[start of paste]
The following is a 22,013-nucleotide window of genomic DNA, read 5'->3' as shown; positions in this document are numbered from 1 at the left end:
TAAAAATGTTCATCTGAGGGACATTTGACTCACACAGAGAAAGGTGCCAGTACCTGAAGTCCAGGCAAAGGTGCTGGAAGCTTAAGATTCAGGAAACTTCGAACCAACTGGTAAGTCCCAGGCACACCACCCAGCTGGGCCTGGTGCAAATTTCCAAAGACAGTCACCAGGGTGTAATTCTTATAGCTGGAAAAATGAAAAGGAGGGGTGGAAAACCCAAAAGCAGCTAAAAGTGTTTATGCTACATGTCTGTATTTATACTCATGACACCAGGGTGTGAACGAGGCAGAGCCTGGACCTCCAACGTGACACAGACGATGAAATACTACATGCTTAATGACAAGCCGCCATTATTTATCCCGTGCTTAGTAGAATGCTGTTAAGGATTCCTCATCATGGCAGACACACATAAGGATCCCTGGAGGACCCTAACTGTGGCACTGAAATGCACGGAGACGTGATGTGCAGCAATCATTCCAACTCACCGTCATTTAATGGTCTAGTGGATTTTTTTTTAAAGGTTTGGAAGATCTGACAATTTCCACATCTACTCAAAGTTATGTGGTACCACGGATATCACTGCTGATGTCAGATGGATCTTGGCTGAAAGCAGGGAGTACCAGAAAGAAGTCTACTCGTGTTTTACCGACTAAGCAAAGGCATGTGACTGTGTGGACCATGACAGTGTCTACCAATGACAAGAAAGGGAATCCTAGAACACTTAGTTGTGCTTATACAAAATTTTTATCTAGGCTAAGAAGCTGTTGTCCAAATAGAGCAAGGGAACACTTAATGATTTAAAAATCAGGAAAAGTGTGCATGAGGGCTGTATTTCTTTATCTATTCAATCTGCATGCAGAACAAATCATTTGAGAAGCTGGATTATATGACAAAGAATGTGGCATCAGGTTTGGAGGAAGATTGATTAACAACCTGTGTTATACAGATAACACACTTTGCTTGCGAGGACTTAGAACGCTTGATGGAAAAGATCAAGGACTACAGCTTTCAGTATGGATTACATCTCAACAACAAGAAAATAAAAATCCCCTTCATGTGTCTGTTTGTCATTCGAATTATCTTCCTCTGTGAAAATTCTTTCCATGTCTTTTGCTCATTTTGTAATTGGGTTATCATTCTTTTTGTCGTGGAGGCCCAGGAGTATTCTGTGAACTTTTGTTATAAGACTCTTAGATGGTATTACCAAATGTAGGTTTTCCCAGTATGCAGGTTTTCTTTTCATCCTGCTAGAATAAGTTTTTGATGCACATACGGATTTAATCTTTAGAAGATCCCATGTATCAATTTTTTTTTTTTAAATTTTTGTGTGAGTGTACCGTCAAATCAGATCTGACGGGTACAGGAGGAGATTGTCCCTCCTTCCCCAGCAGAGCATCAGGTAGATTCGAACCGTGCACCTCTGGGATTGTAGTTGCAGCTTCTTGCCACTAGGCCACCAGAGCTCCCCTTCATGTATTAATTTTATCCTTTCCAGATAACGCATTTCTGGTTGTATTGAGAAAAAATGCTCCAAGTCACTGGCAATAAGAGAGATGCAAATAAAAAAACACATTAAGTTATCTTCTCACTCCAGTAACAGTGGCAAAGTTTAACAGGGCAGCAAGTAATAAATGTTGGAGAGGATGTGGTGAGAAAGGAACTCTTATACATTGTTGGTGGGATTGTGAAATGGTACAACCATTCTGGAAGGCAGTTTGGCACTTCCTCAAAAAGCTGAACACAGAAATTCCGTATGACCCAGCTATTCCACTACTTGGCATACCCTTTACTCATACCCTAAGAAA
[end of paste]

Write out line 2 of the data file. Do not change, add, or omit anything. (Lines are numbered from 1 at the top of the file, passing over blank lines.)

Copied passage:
TAAAAATGTTCATCTGAGGGACATTTGACTCACACAGAGAAAGGTGCCAGTACCTGAAGTCCAGGCAAAGGTGCTGGAAGCTTAAGATTCAGGAAACTTCGAACCAACTGGTAAGTCCCAGGCACACCACCCAGCTGGGCCTGGTGCAAATTTCCAAAGACAGTCACCAGGGTGTAATTCTTATAGCTGGAAAAATGAAAAGGAGGGGTGGAAAACCCAAAAGCAGCTAAAAGTGTTTATGCTACATGTCTGTATTTATACTCATGACACCAGGGTGTGAACGAGGCAGAGCCTGGACCTCCAACGTGACACAGACGATGAAATACTACATGCTTAATGACAAGCCGCCATTATTTATCCCGTGCTTAGTAGAATGCTGTTAAGGATTCCTCATCATGGCAGACACACATAAGGATCCCTGGAGGACCCTAACTGTGGCACTGAAATGCACGGAGACGTGATGTGCAGCAATCATTCCAACTCACCGTCATTTAATGGTCTAGTGGATTTTTTTTTAAAGGTTTGGAAGATCTGACAATTTCCACATCTACTCAAAGTTATGTGGTACCACGGATATCACTGCTGATGTCAGATGGATCTTGGCTGAAAGCAGGGAGTACCAGAAAGAAGTCTACTCGTGTTTTACCGACTAAGCAAAGGCATGTGACTGTGTGGACCATGACAGTGTCTACCAATGACAAGAAAGGGAATCCTAGAACACTTAGTTGTGCTTATACAAAATTTTTATCTAGGCTAAGAAGCTGTTGTCCAAATAGAGCAAGGGAACACTTAATGATTTAAAAATCAGGAAAAGTGTGCATGAGGGCTGTATTTCTTTATCTATTCAATCTGCATGCAGAACAAATCATTTGAGAAGCTGGATTATATGACAAAGAATGTGGCATCAGGTTTGGAGGAAGATTGATTAACAACCTGTGTTATACAGATAACACACTTTGCTTGCGAGGACTTAGAACGCTTGATGGAAAAGATCAAGGACTACAGCTTTCAGTATGGATTACATCTCAACAACAAGAAAATAAAAATCCCCTTCATGTGTCTGTTTGTCATTCGAATTATCTTCCTCTGTGAAAATTCTTTCCATGTCTTTTGCTCATTTTGTAATTGGGTTATCATTCTTTTTGTCGTGGAGGCCCAGGAGTATTCTGTGAACTTTTGTTATAAGACTCTTAGATGGTATTACCAAATGTAGGTTTTCCCAGTATGCAGGTTTTCTTTTCATCCTGCTAGAATAAGTTTTTGATGCACATACGGATTTAATCTTTAGAAGATCCCATGTATCAATTTTTTTTTTTTAAATTTTTGTGTGAGTGTACCGTCAAATCAGATCTGACGGGTACAGGAGGAGATTGTCCCTCCTTCCCCAGCAGAGCATCAGGTAGATTCGAACCGTGCACCTCTGGGATTGTAGTTGCAGCTTCTTGCCACTAGGCCACCAGAGCTCCCCTTCATGTATTAATTTTATCCTTTCCAGATAACGCATTTCTGGTTGTATTGAGAAAAAATGCTCCAAGTCACTGGCAATAAGAGAGATGCAAATAAAAAAACACATTAAGTTATCTTCTCACTCCAGTAACAGTGGCAAAGTTTAACAGGGCAGCAAGTAATAAATGTTGGAGAGGATGTGGTGAGAAAGGAACTCTTATACATTGTTGGTGGGATTGTGAAATGGTACAACCATTCTGGAAGGCAGTTTGGCACTTCCTCAAAAAGCTGAACACAGAAATTCCGTATGACCCAGCTATTCCACTACTTGGCATACCCTTTACTCATACCCTAAGAAA